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'Going to the coast' and other notes on Oregon beaches

My Georgia boyfriend got to be “Balboa for a day” last week. Balboa was, apparently, the first westerner to see the west coast. I thought that was Lewis and Clark, but I guess that makes me Northwest-centric. Balboa was Spanish. He saw the West Coast of South America.

The conditions at Cape Kiwanda, which caught him off guard, came as no surprise to me. We climbed to the top of the huge sand dune and peeked between our fingers, trying to see the view of the ocean before the wind whipped sand into our eyes. We shouted over the constant roar of the ocean. I laughed at his reaction when his feet hit the frigid waters of the north Pacific for the first time.

Yes, it’s always that cold.

I took one of those “which accent do you have” quizzes, and it said I was from either Vancouver or Portland, which I thought was pretty good, considering even most Oregonians don’t know where Mulino is. It pegged me based on two things: I say “kittycorner” and I “go to the coast” instead of going to the beach. I’ve since spent some time pondering the differences between the phrases.

Last week’s trip confirmed my suspicions. We don’t always “go to the beach” because we don’t usually go for the beach. We go for the wonder of where the ocean hits the land.

Going to the beaches in other places is always about doing something. His family goes to the Gulf of Mexico, where shells pile up in huge not-sand dunes. There, looking for shells is done with an intensity I had previously ascribed only to competitive sports. In the various and sundry tropical beaches, people snorkel and scuba dive — a magical experience, to be sure. In California, hundreds of people cram onto beaches to eat ice cream, drink beer, boogie board and surf and bathe in the sun.

On the Oregon Coast, these activities are secondary, if people do them at all. “Shell hunting” means walking along the beach and maybe pocketing a sand dollar or two. Only a daring few surf in the north Pacific and only in wet suits. And sunbathing – well, you know.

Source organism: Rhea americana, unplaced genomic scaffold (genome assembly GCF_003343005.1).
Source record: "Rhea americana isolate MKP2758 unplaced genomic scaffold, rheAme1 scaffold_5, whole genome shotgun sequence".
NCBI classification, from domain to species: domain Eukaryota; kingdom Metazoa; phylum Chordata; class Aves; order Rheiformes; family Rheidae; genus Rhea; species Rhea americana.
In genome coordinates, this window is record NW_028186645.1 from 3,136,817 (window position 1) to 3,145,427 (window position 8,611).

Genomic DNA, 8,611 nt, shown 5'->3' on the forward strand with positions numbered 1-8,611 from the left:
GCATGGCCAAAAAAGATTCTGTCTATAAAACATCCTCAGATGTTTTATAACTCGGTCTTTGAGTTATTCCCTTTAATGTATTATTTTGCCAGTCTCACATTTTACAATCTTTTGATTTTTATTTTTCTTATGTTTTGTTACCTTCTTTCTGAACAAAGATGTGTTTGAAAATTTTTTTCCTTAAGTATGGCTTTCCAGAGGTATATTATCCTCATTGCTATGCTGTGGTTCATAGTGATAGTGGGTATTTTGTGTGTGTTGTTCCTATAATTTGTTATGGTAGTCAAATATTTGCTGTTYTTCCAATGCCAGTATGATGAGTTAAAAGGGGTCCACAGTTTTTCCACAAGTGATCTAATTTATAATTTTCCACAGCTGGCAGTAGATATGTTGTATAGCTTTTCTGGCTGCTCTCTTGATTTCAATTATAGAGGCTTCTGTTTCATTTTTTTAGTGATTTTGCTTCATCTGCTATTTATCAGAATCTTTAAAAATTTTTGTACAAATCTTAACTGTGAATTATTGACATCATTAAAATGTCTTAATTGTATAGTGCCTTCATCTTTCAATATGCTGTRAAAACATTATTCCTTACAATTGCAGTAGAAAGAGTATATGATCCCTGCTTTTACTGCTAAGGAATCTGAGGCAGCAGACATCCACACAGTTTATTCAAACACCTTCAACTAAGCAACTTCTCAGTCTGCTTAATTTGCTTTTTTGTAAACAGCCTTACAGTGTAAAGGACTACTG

People come to the Oregon Coast to do one thing: experience the ocean. You may get a sand castle artist or two. It is not unusual to find photographers trying to catch a glimpse of the puffins that are said to live on Haystack Rock (I’ve never seen them). The children and dogs splash in the water and chase seagulls.

But the majority of people are just walking along the coast line, alone or in groups.

Our ocean is wild and beautiful. It roars constantly — I’ve heard there are such things as calm, quiet beaches but I’ve certainly not seen one.

If you want to do things at the beach, go elsewhere. You’ll be able to do them in more style and comfort.

If you want to experience the vastness and power of the ocean, go to the Oregon Coast. It can’t be beat.

— Rachel Lynn Aldrich is a former intern for the Canby Herald who has returned to work part time for the paper until leaving this fall for her senior year in college



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Canby

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Humidity: 86%

Wind: 7 mph

  • 24 Oct 2014

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  • 25 Oct 2014

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